Blueberry Tart

Blueberry Tart
five_whole_stars
Click a Star to Rate This Recipe
Serves 8| Hands-On Time: | Total Time:

Ingredients

  • flour for the work surface
  • 1 8-ounce sheet frozen puff pastry, thawed
  • large egg, beaten
  • 1 tablespoon granulated sugar
  • 4 ounces cream cheese, softened
  • 1/4 cup heavy cream
  • 1/2 teaspoon grated lemon zest
  • 3 tablespoons confectioners' sugar
  • 2 cups blueberries

Directions

  1. Heat oven to 375° F. On a lightly floured surface, unfold the sheet of pastry and roll it into a 10-by-12-inch rectangle. Transfer to a parchment-lined baking sheet.
  2. Using the tip of a knife, score a 1-inch border around the pastry without cutting all the way through. Brush the border with the egg and sprinkle with the granulated sugar. Bake until golden and puffed, 18 to 22 minutes.
  3. Using the tip of a knife, rescore the border of the cooked pastry without cutting all the way through. Gently press down on the center of the pastry sheet to flatten it. Let cool to room temperature, 15 to 20 minutes.
  4. Meanwhile, with an electric mixer, beat the cream cheese until smooth. Add the cream, lemon zest, and 2 tablespoons of the confectioners’ sugar and beat until smooth. Spread the cream cheese mixture evenly within the borders of the pastry.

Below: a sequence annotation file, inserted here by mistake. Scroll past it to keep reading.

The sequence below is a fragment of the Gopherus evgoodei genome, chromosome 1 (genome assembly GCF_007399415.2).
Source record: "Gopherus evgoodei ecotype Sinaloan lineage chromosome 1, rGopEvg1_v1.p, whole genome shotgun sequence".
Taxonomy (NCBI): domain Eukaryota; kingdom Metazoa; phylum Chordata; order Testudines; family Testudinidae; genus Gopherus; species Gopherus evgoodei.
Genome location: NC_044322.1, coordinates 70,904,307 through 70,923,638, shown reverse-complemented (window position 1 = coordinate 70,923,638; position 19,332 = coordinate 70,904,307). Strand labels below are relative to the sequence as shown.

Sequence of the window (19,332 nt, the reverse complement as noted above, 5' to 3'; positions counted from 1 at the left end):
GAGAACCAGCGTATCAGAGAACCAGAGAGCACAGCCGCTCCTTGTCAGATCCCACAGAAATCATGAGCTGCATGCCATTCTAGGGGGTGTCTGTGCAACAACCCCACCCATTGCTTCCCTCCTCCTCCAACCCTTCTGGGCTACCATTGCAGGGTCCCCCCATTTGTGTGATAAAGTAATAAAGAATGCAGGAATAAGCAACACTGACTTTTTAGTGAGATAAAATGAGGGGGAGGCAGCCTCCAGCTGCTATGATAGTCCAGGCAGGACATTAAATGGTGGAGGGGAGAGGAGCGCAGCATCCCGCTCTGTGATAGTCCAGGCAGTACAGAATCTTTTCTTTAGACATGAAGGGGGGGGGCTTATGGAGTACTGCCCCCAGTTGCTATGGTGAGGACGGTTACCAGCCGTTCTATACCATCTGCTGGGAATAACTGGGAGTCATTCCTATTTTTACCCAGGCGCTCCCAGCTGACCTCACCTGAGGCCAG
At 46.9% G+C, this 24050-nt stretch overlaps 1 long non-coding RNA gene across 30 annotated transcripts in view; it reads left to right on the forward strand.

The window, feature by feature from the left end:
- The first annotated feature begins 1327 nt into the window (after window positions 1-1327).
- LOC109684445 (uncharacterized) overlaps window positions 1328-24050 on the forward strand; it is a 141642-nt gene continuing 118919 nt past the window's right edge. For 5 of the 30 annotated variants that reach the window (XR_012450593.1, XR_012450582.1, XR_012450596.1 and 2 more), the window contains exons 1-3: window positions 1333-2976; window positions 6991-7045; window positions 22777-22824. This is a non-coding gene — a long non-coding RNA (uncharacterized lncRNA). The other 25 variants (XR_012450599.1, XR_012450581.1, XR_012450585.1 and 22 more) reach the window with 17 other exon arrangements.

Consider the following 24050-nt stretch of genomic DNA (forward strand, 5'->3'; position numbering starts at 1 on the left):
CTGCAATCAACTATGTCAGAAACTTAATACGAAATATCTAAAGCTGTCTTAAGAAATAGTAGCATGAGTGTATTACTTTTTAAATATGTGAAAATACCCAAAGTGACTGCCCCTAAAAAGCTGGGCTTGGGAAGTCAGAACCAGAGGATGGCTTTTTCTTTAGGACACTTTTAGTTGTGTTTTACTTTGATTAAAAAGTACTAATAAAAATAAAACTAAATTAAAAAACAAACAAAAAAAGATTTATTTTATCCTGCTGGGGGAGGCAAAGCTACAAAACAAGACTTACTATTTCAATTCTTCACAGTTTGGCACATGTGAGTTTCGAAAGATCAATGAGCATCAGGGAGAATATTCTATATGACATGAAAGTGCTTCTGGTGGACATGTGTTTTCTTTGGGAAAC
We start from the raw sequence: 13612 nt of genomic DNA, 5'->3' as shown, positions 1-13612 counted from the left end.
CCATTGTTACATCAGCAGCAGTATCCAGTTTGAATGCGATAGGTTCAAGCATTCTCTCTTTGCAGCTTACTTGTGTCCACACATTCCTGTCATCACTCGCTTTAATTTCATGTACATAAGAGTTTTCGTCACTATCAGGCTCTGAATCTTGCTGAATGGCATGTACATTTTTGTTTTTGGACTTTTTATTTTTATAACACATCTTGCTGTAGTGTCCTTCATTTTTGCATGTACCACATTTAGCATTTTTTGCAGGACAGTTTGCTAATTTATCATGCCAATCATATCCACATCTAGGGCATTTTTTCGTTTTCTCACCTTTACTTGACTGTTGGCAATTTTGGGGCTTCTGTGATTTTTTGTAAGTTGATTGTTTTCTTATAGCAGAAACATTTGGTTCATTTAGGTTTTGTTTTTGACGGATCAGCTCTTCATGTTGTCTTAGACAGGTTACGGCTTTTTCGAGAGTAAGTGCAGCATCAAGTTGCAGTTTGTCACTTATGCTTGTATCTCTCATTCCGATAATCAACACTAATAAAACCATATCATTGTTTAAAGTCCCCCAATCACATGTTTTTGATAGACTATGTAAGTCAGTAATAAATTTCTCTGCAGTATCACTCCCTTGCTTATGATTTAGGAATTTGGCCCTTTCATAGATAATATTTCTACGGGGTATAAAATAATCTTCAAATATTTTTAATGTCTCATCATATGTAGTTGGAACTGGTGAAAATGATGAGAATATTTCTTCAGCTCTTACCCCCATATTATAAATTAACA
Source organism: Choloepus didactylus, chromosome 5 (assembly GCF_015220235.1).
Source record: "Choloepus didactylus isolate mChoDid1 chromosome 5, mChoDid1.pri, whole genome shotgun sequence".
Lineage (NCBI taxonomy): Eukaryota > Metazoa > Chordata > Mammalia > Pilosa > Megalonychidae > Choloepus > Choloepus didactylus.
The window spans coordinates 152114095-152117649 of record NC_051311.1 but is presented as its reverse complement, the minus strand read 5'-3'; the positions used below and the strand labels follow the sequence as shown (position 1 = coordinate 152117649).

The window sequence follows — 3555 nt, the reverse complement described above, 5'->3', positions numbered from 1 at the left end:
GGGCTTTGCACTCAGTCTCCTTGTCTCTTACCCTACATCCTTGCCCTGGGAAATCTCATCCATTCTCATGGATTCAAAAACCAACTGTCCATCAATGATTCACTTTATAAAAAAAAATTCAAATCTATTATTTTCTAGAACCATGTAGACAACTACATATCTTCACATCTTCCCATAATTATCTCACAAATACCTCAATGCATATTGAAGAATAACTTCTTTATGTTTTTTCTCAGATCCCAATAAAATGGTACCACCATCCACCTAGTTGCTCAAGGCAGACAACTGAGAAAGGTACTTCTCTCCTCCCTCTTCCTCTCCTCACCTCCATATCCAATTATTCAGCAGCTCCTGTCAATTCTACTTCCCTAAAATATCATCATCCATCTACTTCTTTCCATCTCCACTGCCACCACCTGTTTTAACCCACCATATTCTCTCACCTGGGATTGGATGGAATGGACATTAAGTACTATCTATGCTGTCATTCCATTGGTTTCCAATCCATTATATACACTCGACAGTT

5. Arrange the blueberries in a single layer over the filling and sprinkle with the remaining tablespoon of confectioners’ sugar.
By August, 2009

Nutritional Information

  • Per Serving
  • Calories 250
  • Fat 17g
  • Sat Fat 7g
  • Cholesterol 52mg
  • Sodium 207mg
  • Protein 5g
  • Carbohydrate 21g
  • Fiber 2g
What does this mean? See Nutrition 101 .

Quick Tip

Blueberries, blackberries, raspberries
Blackberries and raspberries should be deeply colored; blueberries should have a slight frosty-white cast.

Did you try this recipe? How did you like it?

View Earlier Comments

What's on Your Plate?

    Advertisement
    Cranberries

    FRESH PICK

    Cranberries

    High in vitamin C, these hard, tart berries are grown in bogs in colder regions of North America and Europe. They’re almost always eaten cooked, as in the classic Thanksgiving relish.